Hand out the “Problems, Problems” worksheet for the students to complete as a group. 

Together the students will identify 4 problems civilians living in Franklin would have faced during and after the battle.  Students will also identify 4 actions they took in response to these hardships.

Activity 2:  "Problems, Problems"

On the smart board, overhead, or bulletin board, place the words “Problem” and “Action.” 

Elicit examples of “problems” from members of each group. 

Once the “problems” have been determined, conduct a class discussion about what civilians did in response. 

Discuss other consequences which might have been experienced by civilians in other places throughout the war.

Optional: Teaching Civics through Preservation 
The Battlefield Today

Use this lesson in conjunction with the Teaching Civics Through Preservation program. 

Ask students if they would like to see the place where the battle took place?  Do they think that the battlefield today looks like it did during the battle, nearly 150 years ago?

Watch the teacher-created Battlefield Preservation Presentation

Then, visit Flickr and show students the rows of headstones at the cemetery, bullet holes and blood stains at the Carter House, the location of the cotton gin, and parts of the battlefield which have been developed.

Elicit student reactions.  Are they surprised to see a strip mall at the site of bloody fighting?  Are they surprised to learn that a Pizza Hut used to be located on the battlefield?   How do the students feel about this?  Why do you think the community developed this land?   What are your thoughts on preserving or developing this battlefield?  What types of land should be preserved?  Why?  Is a battlefield a local or a national resource?  Why?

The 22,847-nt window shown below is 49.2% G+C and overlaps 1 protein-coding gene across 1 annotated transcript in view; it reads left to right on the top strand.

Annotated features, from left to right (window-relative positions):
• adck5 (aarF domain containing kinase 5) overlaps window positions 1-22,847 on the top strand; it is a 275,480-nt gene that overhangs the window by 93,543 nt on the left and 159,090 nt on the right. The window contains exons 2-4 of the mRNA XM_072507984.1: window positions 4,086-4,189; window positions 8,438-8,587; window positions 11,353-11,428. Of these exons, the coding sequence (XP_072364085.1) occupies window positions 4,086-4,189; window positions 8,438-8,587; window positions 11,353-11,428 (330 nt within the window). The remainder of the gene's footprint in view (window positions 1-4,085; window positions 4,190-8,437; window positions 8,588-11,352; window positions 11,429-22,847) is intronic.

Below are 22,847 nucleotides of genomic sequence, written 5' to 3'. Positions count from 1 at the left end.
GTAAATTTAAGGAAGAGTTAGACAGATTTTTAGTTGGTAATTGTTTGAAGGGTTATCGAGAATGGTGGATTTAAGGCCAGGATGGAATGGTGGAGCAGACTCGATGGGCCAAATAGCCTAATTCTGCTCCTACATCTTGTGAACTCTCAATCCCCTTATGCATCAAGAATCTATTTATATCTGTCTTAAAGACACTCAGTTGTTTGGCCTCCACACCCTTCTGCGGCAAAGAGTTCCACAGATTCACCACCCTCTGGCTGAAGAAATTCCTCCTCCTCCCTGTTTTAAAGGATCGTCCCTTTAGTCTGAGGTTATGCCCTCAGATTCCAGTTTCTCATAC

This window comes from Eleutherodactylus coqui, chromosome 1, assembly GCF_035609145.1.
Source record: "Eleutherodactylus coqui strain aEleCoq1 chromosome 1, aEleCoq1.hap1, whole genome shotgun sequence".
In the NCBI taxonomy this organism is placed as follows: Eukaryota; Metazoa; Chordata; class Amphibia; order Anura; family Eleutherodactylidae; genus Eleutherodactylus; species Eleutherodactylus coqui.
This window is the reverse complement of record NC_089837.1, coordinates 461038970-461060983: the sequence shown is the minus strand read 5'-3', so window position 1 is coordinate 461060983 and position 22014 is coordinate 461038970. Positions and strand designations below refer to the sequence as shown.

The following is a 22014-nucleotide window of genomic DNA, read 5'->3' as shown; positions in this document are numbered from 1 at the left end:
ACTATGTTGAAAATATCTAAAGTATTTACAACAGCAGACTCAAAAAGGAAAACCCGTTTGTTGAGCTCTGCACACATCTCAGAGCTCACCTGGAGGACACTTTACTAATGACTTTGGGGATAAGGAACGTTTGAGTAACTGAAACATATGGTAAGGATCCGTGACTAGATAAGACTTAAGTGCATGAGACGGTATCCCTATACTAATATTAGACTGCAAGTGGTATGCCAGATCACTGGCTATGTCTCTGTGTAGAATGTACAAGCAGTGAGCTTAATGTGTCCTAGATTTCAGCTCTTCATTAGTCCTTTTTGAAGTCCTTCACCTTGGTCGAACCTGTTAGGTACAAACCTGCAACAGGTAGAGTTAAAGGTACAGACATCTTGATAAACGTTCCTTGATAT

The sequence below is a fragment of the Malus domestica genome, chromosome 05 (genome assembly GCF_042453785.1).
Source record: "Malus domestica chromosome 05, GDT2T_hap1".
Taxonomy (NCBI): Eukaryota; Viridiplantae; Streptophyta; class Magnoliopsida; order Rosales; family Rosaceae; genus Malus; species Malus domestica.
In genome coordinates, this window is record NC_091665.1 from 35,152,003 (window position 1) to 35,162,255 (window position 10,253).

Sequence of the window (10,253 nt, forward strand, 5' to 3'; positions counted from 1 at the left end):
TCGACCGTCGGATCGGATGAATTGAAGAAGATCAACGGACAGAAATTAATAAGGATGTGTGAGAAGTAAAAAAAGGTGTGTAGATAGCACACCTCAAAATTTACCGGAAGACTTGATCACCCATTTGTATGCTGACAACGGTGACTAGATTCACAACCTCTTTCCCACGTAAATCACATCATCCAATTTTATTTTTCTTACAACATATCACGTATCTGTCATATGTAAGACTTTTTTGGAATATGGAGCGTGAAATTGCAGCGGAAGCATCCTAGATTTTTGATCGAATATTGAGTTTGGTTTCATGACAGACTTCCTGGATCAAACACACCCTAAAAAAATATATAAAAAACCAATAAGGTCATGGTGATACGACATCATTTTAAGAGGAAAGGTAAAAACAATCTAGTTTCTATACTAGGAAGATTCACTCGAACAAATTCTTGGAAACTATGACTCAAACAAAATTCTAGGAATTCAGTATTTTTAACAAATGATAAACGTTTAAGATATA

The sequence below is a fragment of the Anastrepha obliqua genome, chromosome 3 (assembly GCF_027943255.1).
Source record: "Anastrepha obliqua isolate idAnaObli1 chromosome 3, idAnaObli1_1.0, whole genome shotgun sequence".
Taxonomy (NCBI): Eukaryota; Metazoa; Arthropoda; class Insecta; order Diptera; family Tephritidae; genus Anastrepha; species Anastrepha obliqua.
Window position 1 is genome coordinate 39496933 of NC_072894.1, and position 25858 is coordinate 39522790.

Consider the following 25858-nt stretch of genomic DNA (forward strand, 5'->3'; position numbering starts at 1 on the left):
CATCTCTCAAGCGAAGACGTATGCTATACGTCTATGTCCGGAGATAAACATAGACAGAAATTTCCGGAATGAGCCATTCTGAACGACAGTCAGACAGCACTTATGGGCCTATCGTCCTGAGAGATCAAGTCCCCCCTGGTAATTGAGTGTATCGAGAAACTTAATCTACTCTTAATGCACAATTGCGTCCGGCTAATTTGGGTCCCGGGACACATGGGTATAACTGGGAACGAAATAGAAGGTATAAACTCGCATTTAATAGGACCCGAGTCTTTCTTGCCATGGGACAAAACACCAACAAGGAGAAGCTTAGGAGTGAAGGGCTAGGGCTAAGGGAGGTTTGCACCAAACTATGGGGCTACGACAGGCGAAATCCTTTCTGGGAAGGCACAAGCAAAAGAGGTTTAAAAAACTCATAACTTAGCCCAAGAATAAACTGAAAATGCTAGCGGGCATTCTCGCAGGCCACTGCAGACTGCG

If your students really enjoyed learning about Franklin and find the battle fascinating, they might be interested to know that there are still parts of this battlefield to be saved.

Assessment

Informally asses student’s responses during the discussion. 

Students will write a journal entry in which they envision that they are a civilian who lived through the Battle of Franklin and its aftermath.  They will use their “Problems, Problems” worksheet in order to include at least three problems and their civilian’s reaction. Evaluate the “Problems, Problems” journal entry using the "Problems, Problems" Teacher Rubric.

Students will use adjectives and adverbs in their writing.  They will begin this assignment in class and complete it for the next day if necessary.

Collect the “Problems, Problems” worksheet and make sure the answers are appropriate for the task. 

Adaptation Ideas  

Give each group one page of the primary source text and have them volunteer ideas from their section alone;

Use the primary sources as inductive vocabulary lessons;

Have students paraphrase their documents for understanding;

Instead of a journal entry, students could complete a graphic organizer such as a “word web”, or word webs could be substituted for the bulletin board activity;

Using the CWPT map of Franklin, have each student research the battlefield location of each primary source.